Bishop Mark MacDonald wrote to Clinton along with a group of 22 remote parishes, most of which are only accessible by airplane or boat. MacDonald said he was reluctant to enter the political fray over the issue but said time is running out.
"Since our business is to proclaim the gospel, we are reluctant to speak out in the so-called political arena," MacDonald wrote.
"Nevertheless, the urgency of the hour and the integrity of the message compel us to act."
MacDonald's main concern is the fate of the Gwich'in tribe, a Native American nation that relies on porkupine caribou herds native to the coastal plain of the refuge. MacDonald said both the caribou and the Gwich'in would be threatened by oil exploration.
"Development in the Arctic National Wildlife Refuge, a threat to the Porkupine Caribou Herd, is a threat to the Gwich'in," MacDonald wrote. "Although we have heard much about the environment from both sides of the issue, we wish to underline, with charity and respect for all, that the Gwich'in and their way of life is the greatest risk of development."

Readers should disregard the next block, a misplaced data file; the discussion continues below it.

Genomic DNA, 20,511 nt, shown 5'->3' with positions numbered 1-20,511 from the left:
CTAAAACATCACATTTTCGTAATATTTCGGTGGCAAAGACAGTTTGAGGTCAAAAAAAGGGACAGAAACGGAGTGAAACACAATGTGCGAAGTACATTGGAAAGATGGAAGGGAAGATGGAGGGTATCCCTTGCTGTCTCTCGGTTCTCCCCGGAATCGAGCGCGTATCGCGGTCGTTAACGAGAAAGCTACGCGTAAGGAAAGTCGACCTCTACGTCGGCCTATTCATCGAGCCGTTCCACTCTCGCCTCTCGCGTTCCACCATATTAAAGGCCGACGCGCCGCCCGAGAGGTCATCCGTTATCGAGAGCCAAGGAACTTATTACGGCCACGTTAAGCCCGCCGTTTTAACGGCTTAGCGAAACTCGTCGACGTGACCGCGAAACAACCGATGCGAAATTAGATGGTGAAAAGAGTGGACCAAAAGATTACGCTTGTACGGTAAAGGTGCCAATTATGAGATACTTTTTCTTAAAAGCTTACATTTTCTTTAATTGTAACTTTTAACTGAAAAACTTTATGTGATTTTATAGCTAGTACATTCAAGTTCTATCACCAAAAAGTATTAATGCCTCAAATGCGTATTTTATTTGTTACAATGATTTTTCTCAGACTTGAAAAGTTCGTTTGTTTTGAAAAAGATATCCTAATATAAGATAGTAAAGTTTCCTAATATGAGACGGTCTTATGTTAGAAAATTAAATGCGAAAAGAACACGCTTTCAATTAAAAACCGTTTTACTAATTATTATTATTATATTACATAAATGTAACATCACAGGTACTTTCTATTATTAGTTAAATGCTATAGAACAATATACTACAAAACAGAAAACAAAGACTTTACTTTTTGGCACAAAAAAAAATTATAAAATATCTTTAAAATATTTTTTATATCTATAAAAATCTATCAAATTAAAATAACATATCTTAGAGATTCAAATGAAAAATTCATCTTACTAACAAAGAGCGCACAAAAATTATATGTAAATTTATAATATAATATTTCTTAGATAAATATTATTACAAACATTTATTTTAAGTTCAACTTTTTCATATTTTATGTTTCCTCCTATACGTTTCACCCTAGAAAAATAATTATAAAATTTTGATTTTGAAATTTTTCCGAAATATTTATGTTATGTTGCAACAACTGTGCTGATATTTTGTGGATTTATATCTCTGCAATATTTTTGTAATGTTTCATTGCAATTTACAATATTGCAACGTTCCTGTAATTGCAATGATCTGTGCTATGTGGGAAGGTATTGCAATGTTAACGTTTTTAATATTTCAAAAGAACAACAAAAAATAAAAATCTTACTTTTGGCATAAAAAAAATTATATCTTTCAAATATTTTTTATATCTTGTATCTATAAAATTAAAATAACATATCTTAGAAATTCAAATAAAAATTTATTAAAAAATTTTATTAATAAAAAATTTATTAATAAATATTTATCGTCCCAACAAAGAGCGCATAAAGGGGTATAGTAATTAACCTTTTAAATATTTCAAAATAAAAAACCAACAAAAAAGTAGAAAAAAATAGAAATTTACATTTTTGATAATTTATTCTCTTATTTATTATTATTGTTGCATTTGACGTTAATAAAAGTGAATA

MacDonald cautioned he was not speaking for all Episcopalians nor all Alaskans. Still, MacDonald's letter angered Alaska Republican Sen. Ted Stevens, who linked MacDonald with "extremists" who want to "illegally" block oil exploration in the region.
Bush said he would open up the arctic refuge to oil exploration as part of his energy policy, but environmentalists say the policy would squander the region's pristine natural beauty and threaten wildlife. If Clinton were to designate the area as a national monument, Congress could still vote to allow oil exploration, and Stevens said there is no need to add the federal designation to the land.